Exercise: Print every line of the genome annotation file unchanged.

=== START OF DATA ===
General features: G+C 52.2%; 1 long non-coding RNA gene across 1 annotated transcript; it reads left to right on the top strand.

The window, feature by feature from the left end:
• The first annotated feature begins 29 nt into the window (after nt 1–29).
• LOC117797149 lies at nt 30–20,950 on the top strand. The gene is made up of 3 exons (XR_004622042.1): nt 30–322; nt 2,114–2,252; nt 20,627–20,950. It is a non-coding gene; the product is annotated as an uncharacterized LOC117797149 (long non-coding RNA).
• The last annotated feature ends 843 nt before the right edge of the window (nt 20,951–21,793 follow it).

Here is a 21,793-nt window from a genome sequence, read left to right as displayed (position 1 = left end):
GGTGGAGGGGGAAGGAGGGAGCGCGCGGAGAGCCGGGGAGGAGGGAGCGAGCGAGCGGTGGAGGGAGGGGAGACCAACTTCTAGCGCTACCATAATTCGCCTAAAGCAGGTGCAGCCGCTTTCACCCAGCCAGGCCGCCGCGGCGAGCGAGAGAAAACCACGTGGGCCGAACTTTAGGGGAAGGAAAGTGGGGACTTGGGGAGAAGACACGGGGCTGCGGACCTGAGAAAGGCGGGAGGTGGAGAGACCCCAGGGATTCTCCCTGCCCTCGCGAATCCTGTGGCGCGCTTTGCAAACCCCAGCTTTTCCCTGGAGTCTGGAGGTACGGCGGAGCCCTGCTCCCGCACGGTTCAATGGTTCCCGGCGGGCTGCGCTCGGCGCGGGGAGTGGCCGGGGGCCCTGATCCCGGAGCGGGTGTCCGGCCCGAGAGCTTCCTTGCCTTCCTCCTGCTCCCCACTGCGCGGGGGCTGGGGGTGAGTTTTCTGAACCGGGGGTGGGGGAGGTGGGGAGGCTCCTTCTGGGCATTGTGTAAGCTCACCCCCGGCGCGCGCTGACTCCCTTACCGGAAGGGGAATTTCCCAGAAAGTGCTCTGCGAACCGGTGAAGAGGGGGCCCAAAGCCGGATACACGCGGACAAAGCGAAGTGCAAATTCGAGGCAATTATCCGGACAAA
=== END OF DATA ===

General features: G+C 52.2%; 1 long non-coding RNA gene across 1 annotated transcript; it reads left to right on the top strand.

The window, feature by feature from the left end:
• The first annotated feature begins 29 nt into the window (after nt 1–29).
• LOC117797149 lies at nt 30–20,950 on the top strand. The gene is made up of 3 exons (XR_004622042.1): nt 30–322; nt 2,114–2,252; nt 20,627–20,950. It is a non-coding gene; the product is annotated as an uncharacterized LOC117797149 (long non-coding RNA).
• The last annotated feature ends 843 nt before the right edge of the window (nt 20,951–21,793 follow it).

Here is a 21,793-nt window from a genome sequence, read left to right as displayed (position 1 = left end):
GGTGGAGGGGGAAGGAGGGAGCGCGCGGAGAGCCGGGGAGGAGGGAGCGAGCGAGCGGTGGAGGGAGGGGAGACCAACTTCTAGCGCTACCATAATTCGCCTAAAGCAGGTGCAGCCGCTTTCACCCAGCCAGGCCGCCGCGGCGAGCGAGAGAAAACCACGTGGGCCGAACTTTAGGGGAAGGAAAGTGGGGACTTGGGGAGAAGACACGGGGCTGCGGACCTGAGAAAGGCGGGAGGTGGAGAGACCCCAGGGATTCTCCCTGCCCTCGCGAATCCTGTGGCGCGCTTTGCAAACCCCAGCTTTTCCCTGGAGTCTGGAGGTACGGCGGAGCCCTGCTCCCGCACGGTTCAATGGTTCCCGGCGGGCTGCGCTCGGCGCGGGGAGTGGCCGGGGGCCCTGATCCCGGAGCGGGTGTCCGGCCCGAGAGCTTCCTTGCCTTCCTCCTGCTCCCCACTGCGCGGGGGCTGGGGGTGAGTTTTCTGAACCGGGGGTGGGGGAGGTGGGGAGGCTCCTTCTGGGCATTGTGTAAGCTCACCCCCGGCGCGCGCTGACTCCCTTACCGGAAGGGGAATTTCCCAGAAAGTGCTCTGCGAACCGGTGAAGAGGGGGCCCAAAGCCGGATACACGCGGACAAAGCGAAGTGCAAATTCGAGGCAATTATCCGGACAAA